by Matt Whitman, Retired Michigan State Trooper
In her recent op-ed article “My Near Miss” (New York Times Op-Ed, May 28), Dr. Danielle Ofri makes several convincing points about what caregivers should do to address one of the most important issues in their profession: medical errors. After reading it, I felt compelled to share my story.
As Dr. Ofri states, the difference between harm and safety is often a matter of “sheer luck.” That was exactly the case for me after I underwent surgery on my neck, which had been injured several years earlier when a drunk driver collided with my squad car.
While in recovery, I was placed on patient-controlled analgesia (in my case, it was a morphine pump) to help manage my pain. Though I know it very well now, I wasn’t aware at the time that PCA poses a risk for respiratory depression, which can lead to serious medical consequences, even death.
The night after my surgery, I experienced respiratory depression and stopped breathing. I was, as they say, literally at death’s door. But by sheer luck, an observant nurse just happened to walk by my hospital room after my breathing had stopped. She immediately called a “Code Blue,” and that ultimately saved my life.
Like the patient Dr. Ofri so candidly describes in her article, I was a “near miss.” And if not for the grace of God, I would not be alive today.
Yet, far too many patients on PCA have not been as fortunate as me. Tragic stories like those of 18-year-old Amanda Abbiehl (http://promisetoamanda.org/amandas-storye t/) make that heartbreakingly clear.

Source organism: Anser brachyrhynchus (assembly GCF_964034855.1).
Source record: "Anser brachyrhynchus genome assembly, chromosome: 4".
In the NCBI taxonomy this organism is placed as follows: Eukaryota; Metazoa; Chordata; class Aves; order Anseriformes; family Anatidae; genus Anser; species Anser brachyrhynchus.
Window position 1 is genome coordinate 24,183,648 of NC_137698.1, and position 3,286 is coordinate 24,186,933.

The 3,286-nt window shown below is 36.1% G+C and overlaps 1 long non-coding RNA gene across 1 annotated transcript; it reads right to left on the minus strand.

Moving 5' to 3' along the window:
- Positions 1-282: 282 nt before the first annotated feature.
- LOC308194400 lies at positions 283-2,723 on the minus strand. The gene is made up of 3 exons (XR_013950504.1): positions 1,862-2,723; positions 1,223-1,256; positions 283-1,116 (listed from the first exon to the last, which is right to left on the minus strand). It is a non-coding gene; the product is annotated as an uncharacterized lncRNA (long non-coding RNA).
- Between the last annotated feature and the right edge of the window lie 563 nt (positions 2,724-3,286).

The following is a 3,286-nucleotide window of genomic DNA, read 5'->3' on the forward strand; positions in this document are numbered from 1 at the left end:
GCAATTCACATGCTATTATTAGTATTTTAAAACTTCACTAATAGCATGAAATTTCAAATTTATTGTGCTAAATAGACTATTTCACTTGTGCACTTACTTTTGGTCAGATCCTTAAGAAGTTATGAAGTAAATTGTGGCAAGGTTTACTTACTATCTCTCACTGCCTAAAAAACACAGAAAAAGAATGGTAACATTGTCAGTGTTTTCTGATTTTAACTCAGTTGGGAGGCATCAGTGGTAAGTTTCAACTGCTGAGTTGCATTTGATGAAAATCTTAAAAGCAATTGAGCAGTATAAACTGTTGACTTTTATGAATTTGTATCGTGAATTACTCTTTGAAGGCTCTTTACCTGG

Even more heartbreaking is the fact Amanda’s death could have been prevented. The painfully sad truth is that had a technology safety net — continuous electronic monitoring of her PCA pump — been in place, Amanda would still be with us.
Dr. Ofri is absolutely correct that the culture of shame that surrounds medical errors can’t be easily solved with a “quality-improvement initiative or a zippy slogan.” Yet, I strongly believe that safety net offered by technology could go a long way in reducing the millions of “near miss” cases that continue to cause caregivers so much shame.
3 thoughts on “Matt Whitman Letter on “My Near Miss””
This nurse was a hero. And unfortunately, although we have the best technology in our hospitals, we are number 46 in the world, in health care, for exactly that reason. We depend on heroes, not the safety nets we have , already in place, in our hospitals. Until continuous monitoring is the standard of care for all patients on opioids ” dead in bed ” will continue to be on the list of never events, happening 20-50 times a month in some hospitals. This must become the standard of care, continuous monitoring for all patients on opioids.
Glad you’re still up front in this fight!